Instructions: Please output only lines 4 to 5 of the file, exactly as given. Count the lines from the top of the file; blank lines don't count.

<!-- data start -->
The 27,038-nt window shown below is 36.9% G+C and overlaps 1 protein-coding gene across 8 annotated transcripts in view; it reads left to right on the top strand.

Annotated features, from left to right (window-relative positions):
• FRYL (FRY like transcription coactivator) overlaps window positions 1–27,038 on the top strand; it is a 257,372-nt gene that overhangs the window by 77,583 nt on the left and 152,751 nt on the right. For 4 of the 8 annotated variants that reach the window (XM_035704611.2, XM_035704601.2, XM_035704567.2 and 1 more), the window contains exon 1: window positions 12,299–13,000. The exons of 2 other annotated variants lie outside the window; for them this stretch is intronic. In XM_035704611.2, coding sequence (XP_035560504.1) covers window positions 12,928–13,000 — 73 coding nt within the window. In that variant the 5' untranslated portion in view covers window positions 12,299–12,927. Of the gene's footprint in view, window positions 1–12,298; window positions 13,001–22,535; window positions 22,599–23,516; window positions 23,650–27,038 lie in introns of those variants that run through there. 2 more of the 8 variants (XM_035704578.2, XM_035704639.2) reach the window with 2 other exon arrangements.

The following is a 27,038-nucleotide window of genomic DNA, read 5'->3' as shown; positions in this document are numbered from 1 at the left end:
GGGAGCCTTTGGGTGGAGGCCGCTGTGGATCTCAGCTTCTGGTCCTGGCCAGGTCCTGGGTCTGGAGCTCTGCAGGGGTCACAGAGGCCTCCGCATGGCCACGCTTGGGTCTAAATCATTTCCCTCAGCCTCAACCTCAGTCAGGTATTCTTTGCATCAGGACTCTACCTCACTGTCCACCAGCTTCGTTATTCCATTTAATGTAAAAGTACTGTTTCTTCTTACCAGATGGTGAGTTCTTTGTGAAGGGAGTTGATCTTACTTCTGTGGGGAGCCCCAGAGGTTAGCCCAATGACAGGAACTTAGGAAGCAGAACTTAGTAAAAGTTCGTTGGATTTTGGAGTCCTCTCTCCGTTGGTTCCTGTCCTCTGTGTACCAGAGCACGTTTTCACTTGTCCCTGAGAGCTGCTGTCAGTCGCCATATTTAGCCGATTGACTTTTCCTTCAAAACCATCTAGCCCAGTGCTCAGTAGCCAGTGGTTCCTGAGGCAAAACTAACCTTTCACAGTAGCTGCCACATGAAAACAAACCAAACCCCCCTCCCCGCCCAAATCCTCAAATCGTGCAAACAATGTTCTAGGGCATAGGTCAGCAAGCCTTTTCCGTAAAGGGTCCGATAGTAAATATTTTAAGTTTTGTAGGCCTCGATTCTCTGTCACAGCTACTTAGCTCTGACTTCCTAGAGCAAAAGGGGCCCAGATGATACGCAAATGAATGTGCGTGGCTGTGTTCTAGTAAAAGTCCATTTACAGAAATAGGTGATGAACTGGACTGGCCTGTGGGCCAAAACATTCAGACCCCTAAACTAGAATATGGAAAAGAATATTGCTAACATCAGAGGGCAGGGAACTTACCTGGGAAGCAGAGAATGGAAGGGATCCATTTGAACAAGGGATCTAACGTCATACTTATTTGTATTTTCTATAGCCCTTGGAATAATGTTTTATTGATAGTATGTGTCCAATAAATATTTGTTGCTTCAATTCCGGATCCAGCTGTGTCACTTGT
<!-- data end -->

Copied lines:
The following is a 27,038-nucleotide window of genomic DNA, read 5'->3' as shown; positions in this document are numbered from 1 at the left end:
GGGAGCCTTTGGGTGGAGGCCGCTGTGGATCTCAGCTTCTGGTCCTGGCCAGGTCCTGGGTCTGGAGCTCTGCAGGGGTCACAGAGGCCTCCGCATGGCCACGCTTGGGTCTAAATCATTTCCCTCAGCCTCAACCTCAGTCAGGTATTCTTTGCATCAGGACTCTACCTCACTGTCCACCAGCTTCGTTATTCCATTTAATGTAAAAGTACTGTTTCTTCTTACCAGATGGTGAGTTCTTTGTGAAGGGAGTTGATCTTACTTCTGTGGGGAGCCCCAGAGGTTAGCCCAATGACAGGAACTTAGGAAGCAGAACTTAGTAAAAGTTCGTTGGATTTTGGAGTCCTCTCTCCGTTGGTTCCTGTCCTCTGTGTACCAGAGCACGTTTTCACTTGTCCCTGAGAGCTGCTGTCAGTCGCCATATTTAGCCGATTGACTTTTCCTTCAAAACCATCTAGCCCAGTGCTCAGTAGCCAGTGGTTCCTGAGGCAAAACTAACCTTTCACAGTAGCTGCCACATGAAAACAAACCAAACCCCCCTCCCCGCCCAAATCCTCAAATCGTGCAAACAATGTTCTAGGGCATAGGTCAGCAAGCCTTTTCCGTAAAGGGTCCGATAGTAAATATTTTAAGTTTTGTAGGCCTCGATTCTCTGTCACAGCTACTTAGCTCTGACTTCCTAGAGCAAAAGGGGCCCAGATGATACGCAAATGAATGTGCGTGGCTGTGTTCTAGTAAAAGTCCATTTACAGAAATAGGTGATGAACTGGACTGGCCTGTGGGCCAAAACATTCAGACCCCTAAACTAGAATATGGAAAAGAATATTGCTAACATCAGAGGGCAGGGAACTTACCTGGGAAGCAGAGAATGGAAGGGATCCATTTGAACAAGGGATCTAACGTCATACTTATTTGTATTTTCTATAGCCCTTGGAATAATGTTTTATTGATAGTATGTGTCCAATAAATATTTGTTGCTTCAATTCCGGATCCAGCTGTGTCACTTGT